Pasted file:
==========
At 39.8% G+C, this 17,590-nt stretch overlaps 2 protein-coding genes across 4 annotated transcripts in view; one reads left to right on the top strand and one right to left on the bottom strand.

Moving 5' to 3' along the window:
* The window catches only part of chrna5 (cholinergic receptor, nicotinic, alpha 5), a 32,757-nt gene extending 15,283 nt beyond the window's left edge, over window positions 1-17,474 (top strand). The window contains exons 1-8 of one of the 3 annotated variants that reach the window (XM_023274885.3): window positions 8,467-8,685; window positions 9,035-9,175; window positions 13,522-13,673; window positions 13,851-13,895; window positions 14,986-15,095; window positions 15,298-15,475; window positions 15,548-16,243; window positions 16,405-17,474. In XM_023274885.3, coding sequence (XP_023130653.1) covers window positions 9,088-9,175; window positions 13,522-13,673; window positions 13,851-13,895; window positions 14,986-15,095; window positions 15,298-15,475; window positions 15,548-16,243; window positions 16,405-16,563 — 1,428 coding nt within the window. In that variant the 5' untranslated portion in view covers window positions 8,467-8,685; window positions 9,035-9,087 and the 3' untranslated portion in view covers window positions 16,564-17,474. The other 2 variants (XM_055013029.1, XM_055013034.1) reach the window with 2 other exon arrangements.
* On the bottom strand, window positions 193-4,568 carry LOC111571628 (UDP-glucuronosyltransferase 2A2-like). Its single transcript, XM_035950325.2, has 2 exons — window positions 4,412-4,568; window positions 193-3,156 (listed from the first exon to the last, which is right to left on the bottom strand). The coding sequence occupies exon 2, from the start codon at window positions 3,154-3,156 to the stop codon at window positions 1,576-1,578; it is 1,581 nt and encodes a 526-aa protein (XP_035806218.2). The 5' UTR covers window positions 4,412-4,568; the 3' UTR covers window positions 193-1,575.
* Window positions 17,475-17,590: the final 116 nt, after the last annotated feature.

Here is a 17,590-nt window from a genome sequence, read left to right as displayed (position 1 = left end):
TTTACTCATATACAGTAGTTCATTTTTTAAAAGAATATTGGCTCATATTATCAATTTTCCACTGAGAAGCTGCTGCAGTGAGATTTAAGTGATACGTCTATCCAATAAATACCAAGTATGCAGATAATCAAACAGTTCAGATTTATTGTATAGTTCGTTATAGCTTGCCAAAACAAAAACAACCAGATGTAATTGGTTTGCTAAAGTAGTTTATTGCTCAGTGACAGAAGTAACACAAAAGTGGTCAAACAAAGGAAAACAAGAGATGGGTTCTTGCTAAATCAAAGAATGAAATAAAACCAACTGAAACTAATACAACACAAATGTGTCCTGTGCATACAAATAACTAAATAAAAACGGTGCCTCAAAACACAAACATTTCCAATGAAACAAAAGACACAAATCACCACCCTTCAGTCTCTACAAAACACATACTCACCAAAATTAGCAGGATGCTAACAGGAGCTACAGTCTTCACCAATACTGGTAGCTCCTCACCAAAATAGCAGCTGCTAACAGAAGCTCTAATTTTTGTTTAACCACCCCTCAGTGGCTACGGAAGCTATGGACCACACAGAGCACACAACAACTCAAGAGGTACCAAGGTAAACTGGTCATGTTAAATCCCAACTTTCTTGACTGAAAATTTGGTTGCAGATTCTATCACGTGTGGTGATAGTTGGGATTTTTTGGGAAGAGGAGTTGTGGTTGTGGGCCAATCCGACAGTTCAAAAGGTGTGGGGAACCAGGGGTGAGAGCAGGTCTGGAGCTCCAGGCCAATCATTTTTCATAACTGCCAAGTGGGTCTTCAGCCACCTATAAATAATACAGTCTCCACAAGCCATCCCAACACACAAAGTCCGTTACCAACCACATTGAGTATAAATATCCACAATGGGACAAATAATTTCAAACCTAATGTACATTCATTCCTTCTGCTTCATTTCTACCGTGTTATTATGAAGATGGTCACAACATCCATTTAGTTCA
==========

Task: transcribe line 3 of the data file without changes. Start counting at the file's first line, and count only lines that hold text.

* The window catches only part of chrna5 (cholinergic receptor, nicotinic, alpha 5), a 32,757-nt gene extending 15,283 nt beyond the window's left edge, over window positions 1-17,474 (top strand). The window contains exons 1-8 of one of the 3 annotated variants that reach the window (XM_023274885.3): window positions 8,467-8,685; window positions 9,035-9,175; window positions 13,522-13,673; window positions 13,851-13,895; window positions 14,986-15,095; window positions 15,298-15,475; window positions 15,548-16,243; window positions 16,405-17,474. In XM_023274885.3, coding sequence (XP_023130653.1) covers window positions 9,088-9,175; window positions 13,522-13,673; window positions 13,851-13,895; window positions 14,986-15,095; window positions 15,298-15,475; window positions 15,548-16,243; window positions 16,405-16,563 — 1,428 coding nt within the window. In that variant the 5' untranslated portion in view covers window positions 8,467-8,685; window positions 9,035-9,087 and the 3' untranslated portion in view covers window positions 16,564-17,474. The other 2 variants (XM_055013029.1, XM_055013034.1) reach the window with 2 other exon arrangements.